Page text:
“There are certain risk factors that don’t allow people to process vitamin D as well,” said DOR research scientist Nancy Gordon, lead author of the study, which was published recently in Nutrition Journal. “These include having darker skin color, being obese and older, and having health problems that interfere with the metabolism of vitamin D.”
Clinical guidelines from The Permanente Medical Group (TPMG) state that most people need a daily vitamin D supplement to maintain optimum blood serum levels of this essential nutrient.
More than 8,800 women and 7,100 men answered questions about their use of dietary supplements as part of Kaiser Permanente Northern California’s 2008 Member Health Survey, which is conducted every three years to estimate the prevalence of health conditions and health-related behaviors among adult members.
Vitamin D insufficiency can lead to osteoporosis and rickets (brittle and misshapen bones). Epidemiological studies have also identified an increased risk of chronic diseases such as cancer, diabetes, hypertension, and cardiovascular disease, as well as autoimmune disorders, respiratory illnesses, and pregnancy-related problems, but clinical trials are needed to determine whether the risk of any of these conditions can be decreased by raising vitamin D in blood serum to sufficient levels.
Sources of vitamin D
Vitamin D is obtained from exposure to the sun; foods, especially fish such as salmon, tuna and swordfish, and milk and orange juice fortified with vitamin D; and dietary supplements. Blood serum tests have shown that a substantial percentage of the U.S. population has vitamin D levels below current recommended daily allowances.
“People are not getting vitamin D from the traditional ways ¬of food and sun,” said co-author Bette Caan, DOR research scientist. “Dietary supplements are a way to meet vitamin D requirements.”
The 2008 Member Health Survey asked Kaiser Permanente Northern California members whether they were taking a multivitamin, calcium plus vitamin D, and/or a singular vitamin D supplement.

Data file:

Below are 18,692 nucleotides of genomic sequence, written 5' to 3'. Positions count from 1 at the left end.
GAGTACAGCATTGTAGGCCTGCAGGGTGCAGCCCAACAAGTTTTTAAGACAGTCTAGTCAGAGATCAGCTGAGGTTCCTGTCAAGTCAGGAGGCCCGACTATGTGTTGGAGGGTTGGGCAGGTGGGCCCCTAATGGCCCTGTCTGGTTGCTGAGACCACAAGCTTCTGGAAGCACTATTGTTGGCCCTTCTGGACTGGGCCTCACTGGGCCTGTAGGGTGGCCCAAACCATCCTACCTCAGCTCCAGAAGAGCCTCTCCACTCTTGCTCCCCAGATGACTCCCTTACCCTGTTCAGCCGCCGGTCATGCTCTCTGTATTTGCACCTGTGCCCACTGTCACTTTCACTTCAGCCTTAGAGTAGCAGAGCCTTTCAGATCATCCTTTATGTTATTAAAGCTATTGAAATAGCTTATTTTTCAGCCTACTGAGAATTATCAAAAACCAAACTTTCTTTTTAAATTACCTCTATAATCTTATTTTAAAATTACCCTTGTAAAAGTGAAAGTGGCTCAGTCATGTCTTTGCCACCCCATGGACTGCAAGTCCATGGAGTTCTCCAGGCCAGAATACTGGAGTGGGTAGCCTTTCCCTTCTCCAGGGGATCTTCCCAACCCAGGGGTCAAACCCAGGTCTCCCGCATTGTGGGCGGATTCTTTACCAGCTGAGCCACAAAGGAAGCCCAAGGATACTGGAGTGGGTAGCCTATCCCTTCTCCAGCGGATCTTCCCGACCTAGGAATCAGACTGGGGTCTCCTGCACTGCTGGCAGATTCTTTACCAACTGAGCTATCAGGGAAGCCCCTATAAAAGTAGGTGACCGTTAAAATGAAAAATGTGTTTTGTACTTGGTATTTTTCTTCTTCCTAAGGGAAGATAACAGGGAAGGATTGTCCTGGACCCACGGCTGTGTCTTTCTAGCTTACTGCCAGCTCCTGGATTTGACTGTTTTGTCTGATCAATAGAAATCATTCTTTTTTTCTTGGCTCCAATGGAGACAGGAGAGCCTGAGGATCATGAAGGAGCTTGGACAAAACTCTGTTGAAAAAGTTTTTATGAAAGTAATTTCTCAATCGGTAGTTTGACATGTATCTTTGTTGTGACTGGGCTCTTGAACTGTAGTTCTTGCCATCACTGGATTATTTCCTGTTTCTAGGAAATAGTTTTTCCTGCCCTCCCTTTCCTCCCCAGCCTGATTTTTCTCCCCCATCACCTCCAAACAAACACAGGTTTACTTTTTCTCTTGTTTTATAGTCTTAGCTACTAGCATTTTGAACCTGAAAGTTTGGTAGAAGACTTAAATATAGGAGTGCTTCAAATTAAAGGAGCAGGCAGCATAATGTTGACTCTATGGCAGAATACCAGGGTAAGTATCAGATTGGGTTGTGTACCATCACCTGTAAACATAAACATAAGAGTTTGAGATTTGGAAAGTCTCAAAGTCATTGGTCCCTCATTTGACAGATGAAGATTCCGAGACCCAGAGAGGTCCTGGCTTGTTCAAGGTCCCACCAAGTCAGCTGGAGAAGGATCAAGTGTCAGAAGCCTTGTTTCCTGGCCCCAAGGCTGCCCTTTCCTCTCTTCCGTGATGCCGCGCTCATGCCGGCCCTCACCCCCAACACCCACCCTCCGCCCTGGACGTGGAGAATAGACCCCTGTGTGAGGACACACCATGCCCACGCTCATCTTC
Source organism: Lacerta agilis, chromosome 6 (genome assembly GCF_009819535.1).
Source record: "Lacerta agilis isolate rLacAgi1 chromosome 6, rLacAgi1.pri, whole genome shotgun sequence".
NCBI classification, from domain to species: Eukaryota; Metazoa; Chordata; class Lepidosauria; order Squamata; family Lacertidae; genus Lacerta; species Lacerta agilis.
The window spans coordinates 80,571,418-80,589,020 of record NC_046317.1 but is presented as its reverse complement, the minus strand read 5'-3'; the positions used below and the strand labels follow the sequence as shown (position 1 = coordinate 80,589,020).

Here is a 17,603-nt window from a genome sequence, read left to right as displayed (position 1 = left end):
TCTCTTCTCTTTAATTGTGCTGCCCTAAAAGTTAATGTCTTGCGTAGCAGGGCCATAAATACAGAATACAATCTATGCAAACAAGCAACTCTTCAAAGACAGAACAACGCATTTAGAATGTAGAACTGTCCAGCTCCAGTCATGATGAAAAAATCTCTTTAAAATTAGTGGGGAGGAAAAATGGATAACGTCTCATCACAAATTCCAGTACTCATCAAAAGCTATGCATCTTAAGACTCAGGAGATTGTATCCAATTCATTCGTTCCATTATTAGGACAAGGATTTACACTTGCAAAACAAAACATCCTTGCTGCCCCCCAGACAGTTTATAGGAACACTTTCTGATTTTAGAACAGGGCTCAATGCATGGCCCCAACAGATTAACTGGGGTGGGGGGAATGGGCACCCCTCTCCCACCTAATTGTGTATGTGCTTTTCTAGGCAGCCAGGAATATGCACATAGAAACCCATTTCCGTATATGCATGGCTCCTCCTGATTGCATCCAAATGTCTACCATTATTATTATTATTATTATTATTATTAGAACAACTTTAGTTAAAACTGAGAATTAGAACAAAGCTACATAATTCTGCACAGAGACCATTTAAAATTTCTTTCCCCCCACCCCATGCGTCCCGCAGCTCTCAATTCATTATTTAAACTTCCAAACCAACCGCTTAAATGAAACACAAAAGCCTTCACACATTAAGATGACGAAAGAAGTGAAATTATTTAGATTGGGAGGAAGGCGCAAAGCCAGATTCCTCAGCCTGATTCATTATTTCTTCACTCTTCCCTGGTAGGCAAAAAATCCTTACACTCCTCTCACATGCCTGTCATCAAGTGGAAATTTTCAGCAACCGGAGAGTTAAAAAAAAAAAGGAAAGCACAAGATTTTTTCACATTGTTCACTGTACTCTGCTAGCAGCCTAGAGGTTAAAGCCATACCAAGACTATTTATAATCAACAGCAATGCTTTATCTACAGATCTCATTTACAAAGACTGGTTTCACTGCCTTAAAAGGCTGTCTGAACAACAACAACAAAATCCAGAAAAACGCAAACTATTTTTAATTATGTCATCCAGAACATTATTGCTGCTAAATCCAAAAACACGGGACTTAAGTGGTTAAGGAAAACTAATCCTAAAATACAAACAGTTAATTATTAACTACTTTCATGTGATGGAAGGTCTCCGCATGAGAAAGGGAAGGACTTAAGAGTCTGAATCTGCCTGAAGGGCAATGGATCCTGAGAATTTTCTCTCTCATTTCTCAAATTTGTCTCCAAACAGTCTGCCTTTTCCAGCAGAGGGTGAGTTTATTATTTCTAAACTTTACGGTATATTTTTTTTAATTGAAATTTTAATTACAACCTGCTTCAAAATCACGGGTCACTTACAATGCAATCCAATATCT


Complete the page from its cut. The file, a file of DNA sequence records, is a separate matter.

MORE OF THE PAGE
The study identified low levels of vitamin D supplementation overall, and a significant disparity between genders: 40% of women and 54% of men between 25 and 50 years old, and 27% of women and 46% of men between 51 and 85 years old, got no vitamin D from dietary supplements. The TPMG Chiefs of Endocrinology recommend a vitamin D supplementation dose of 1,000 to 2,000 IU per day in all adults to maintain an optimal vitamin D level, with some adults requiring up to 4,000 IU per day. This is higher than the Institutes of Medicine (IOM) recommendation of 600 IU per day for children and adults up to age 70 and 800 IU per day for adults over age 70.
“The age and gender-related differences in vitamin D supplementation are primarily due to significantly greater use of calcium plus D by women over age 50,” wrote Gordon, Caan and co-author Maryam M. Asgari, also a DOR research scientist. Calcium plus vitamin D supplements are often recommended by physicians to prevent osteoporosis, which is more common among older women than men.
National nutrition surveys have found higher levels of vitamin D deficiency among blacks and Latinos compared with whites. The Member Health Survey found that black and Latino women are less likely than whites to be getting vitamin D from dietary supplements. They also identified ethnic and racial disparities in vitamin D supplementation among obese, diabetic and hypertensive adults, conditions that may be affected by insufficient vitamin D levels.
In the 25 to 50 age group, black (48%) and Latina (47%) women were significantly more likely than white women (35%) to be getting no vitamin D from dietary supplements; the results in the 51 to 85 age group were similar, with 37% of black, 35% of Latina and 26% of white women not taking vitamin D supplements. In both age groups, black women were half as likely as white women to be getting vitamin D from both multivitamins and calcium with D supplements.
Among women who were obese, diabetic and hypertensive, blacks (47%, 48% and 39%, respectively) and Latinas (55%. 54% and 41%, respectively) were significantly more likely than non-Hispanic whites (34%, 31% and 29%, respectively) to get no vitamin D from dietary supplements.
For men aged 51 to 85, black (54%), (59%) and Chinese (57%) men were significantly more likely to get no vitamin D from supplements than white men (44%). Likewise, Latino men who were obese (60%), diabetic (60%) or hypertensive (56%) were significantly less likely to get vitamin D from supplements than white men (51%, 45% and 44%, respectively).
Lead author Gordon pointed out that vitamin D supplementation has been recommended by some health disparities researchers as an easy and relatively inexpensive way to help reduce racial and ethnic health disparities and contain health care costs due to chronic diseases. “Vitamin D doesn’t cost very much and it’s not toxic at the correct doses,” Gordon opined. “So it would seem that there is little risk of harm and potentially great benefit in recommending it, especially to those with known risk factors for vitamin D deficiency.”
The Member Health Survey is funded by the Kaiser Permanente Northern California Community Benefit Program.